But music in many ways was our thing; the ground on which we found commonality. The memory of being struck by awe as I was upon coming home from summer camp one day and hearing Sgt. Pepper for the first time as it blasted from the speakers embedded in our dining room wall is not one I’ll easily abandon, and the earliest recorded instance of cooperative gaming in our household occurred between my dad and I and LOOM, a 1990 music-driven fantasy adventure game by Lucasfilm. He introduced me to “Peter and the Wolf” and Pink Floyd and stoked my musical curiosity by supplying me with a Yamaha synthesizer whose pre-programmed rendition of Billy Joel’s “Just the Way You Are” fascinated me for hours on end. I wasn’t ever going to be as good as the little automaton in the keyboard whose sole function was to emulate our local Long Islander, the resident royalty; that level of musicianship simply wasn’t in my genetics. That’s what I believed, anyway, and Dad never proffered otherwise.

I wish I could tell him about our discovery to the contrary; about his great-niece who personifies greatness – the brilliant musician and founder of coalescent chamberfolk; the tenacious activist and wonderful human with whom we know he had so many interests in common. I wish he could hear me recount the night we met her, surrounded by music literal and other-worldly, and all the happy ways in which she’s changed my life in the short period since.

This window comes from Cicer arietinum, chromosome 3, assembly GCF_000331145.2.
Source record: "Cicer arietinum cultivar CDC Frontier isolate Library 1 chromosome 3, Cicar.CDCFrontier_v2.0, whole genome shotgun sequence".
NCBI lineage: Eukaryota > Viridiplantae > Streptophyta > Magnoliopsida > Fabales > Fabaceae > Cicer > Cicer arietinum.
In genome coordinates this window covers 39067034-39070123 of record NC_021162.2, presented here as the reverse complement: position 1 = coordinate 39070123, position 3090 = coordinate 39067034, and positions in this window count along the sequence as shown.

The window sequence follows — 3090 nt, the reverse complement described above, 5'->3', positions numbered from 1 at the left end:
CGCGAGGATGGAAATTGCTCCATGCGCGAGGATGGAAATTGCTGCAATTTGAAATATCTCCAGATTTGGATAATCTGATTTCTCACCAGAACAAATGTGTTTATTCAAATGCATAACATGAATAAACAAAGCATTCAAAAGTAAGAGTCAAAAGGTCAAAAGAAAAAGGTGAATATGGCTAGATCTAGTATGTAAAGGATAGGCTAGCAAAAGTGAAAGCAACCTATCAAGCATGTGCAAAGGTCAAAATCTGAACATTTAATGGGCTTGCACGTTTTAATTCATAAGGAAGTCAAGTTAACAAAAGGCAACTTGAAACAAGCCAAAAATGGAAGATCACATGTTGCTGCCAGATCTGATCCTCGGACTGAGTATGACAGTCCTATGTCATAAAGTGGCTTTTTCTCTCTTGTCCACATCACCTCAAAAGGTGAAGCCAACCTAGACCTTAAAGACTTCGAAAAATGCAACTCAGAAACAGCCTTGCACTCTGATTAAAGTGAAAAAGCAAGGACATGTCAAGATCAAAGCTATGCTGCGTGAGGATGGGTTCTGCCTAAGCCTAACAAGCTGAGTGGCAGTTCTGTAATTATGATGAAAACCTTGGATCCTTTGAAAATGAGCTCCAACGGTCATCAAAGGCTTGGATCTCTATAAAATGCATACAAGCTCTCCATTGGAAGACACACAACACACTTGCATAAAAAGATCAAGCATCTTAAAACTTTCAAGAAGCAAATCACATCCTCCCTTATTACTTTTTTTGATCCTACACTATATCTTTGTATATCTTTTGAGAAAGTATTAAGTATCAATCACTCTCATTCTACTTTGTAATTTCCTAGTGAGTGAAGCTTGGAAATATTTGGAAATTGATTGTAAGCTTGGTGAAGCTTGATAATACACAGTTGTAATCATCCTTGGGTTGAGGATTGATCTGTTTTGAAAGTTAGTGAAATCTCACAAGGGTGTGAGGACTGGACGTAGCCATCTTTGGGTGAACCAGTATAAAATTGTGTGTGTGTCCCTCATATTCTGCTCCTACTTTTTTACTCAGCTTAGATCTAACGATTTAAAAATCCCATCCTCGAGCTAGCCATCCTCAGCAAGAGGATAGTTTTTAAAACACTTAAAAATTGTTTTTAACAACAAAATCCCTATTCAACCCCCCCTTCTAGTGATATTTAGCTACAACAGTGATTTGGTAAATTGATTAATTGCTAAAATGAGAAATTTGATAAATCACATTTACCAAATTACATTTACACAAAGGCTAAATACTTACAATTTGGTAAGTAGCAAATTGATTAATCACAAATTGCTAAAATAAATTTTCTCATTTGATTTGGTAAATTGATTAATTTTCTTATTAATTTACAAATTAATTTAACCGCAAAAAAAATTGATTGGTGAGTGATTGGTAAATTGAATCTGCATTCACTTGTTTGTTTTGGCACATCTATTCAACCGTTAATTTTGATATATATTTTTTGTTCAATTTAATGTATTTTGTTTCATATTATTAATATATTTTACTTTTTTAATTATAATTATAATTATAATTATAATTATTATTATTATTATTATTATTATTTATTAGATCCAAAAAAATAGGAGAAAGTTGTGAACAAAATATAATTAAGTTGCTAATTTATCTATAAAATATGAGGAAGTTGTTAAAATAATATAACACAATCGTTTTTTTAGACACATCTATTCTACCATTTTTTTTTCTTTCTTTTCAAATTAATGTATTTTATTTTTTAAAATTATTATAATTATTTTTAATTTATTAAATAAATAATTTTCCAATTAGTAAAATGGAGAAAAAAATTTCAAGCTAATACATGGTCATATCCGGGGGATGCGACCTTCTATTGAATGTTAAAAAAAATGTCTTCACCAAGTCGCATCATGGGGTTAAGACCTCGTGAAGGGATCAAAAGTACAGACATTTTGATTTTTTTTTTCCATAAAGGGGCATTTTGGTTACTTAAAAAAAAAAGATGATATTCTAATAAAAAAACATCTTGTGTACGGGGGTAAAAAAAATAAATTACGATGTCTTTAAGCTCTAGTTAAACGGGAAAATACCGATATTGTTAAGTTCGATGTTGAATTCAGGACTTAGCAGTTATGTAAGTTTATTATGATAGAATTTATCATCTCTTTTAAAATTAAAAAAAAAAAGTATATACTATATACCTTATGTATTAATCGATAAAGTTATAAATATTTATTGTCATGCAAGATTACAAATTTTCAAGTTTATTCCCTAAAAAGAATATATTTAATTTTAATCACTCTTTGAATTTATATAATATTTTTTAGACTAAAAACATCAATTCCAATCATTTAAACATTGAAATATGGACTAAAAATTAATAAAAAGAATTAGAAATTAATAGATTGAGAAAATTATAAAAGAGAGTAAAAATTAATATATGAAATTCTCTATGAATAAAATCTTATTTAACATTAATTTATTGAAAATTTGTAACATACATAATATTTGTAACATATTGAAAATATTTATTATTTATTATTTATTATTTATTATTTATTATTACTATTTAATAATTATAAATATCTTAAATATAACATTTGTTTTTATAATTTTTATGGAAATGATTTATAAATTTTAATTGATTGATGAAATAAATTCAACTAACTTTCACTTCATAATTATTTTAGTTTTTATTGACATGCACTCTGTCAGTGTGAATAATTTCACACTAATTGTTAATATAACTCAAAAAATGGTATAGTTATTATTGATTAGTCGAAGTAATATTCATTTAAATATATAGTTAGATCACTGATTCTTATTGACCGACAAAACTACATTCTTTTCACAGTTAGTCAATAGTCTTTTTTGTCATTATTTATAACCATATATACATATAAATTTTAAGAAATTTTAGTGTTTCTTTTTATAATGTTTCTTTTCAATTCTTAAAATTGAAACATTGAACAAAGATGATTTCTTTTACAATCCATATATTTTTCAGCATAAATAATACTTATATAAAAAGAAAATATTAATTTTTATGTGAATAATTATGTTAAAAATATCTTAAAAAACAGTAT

There are many wishes, to be sure; the path of longing is, well, long and bears uniquely heavy traffic. It’s an inevitable thing as one immortalizes his late father to reflect on all that could have been done differently if not better and all the examples of how he was taken for granted.

I don’t have much of a flourish with which to end this essay; no convenient coda to mark its close. My hope, however, is to convey to those whose dads are still of this earth: Listen and love.

You never know what music they’ll bestow.
Your dad is cool I can feel that. Reading your thread about what your dad does back then, makes me wanna recall the fond memories I have gained about my dad while growing up. My dad loves playing solitaire in his PC as well while listening to some old but gold kind of music. i can even always remember him singing to those. And he was the one who introduced that game to us. Your thread is making me wanna love, appreciate and treasure my Papa even more.